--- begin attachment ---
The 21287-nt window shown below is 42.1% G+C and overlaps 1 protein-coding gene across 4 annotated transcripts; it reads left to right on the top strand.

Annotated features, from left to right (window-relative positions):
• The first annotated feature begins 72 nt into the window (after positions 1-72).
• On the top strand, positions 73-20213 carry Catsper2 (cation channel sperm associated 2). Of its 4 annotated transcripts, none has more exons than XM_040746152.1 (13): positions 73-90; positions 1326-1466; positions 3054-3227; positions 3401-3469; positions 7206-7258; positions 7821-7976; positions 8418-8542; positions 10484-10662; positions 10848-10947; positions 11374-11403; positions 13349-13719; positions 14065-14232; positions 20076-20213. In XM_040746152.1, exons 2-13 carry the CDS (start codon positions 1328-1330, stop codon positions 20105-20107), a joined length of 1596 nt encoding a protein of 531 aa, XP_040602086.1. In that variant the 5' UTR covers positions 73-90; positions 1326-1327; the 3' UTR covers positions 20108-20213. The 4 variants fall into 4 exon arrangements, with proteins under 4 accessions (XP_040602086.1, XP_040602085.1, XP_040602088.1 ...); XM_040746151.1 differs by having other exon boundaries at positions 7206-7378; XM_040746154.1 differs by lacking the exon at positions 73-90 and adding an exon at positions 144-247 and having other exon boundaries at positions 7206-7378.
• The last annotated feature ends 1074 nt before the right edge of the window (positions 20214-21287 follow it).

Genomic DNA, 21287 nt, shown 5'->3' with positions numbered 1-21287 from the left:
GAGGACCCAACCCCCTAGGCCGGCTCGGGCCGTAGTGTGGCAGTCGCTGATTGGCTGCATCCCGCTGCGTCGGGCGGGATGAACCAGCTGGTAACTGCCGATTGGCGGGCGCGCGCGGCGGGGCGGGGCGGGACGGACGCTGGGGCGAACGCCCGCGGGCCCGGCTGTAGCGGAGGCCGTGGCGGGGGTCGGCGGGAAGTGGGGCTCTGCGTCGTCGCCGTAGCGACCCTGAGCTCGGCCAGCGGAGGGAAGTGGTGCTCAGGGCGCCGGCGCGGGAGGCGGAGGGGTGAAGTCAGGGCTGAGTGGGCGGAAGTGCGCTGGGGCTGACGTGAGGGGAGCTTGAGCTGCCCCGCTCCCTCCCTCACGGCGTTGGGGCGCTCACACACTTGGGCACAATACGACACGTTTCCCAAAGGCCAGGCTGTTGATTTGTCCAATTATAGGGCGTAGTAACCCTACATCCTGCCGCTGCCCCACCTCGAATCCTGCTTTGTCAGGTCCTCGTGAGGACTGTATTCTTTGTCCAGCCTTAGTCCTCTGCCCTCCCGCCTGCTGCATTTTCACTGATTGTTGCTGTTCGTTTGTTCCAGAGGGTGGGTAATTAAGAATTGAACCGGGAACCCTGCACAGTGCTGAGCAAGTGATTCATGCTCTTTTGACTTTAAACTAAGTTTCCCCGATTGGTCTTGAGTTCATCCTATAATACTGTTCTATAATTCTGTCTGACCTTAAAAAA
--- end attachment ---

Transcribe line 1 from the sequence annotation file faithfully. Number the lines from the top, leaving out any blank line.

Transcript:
The 21287-nt window shown below is 42.1% G+C and overlaps 1 protein-coding gene across 4 annotated transcripts; it reads left to right on the top strand.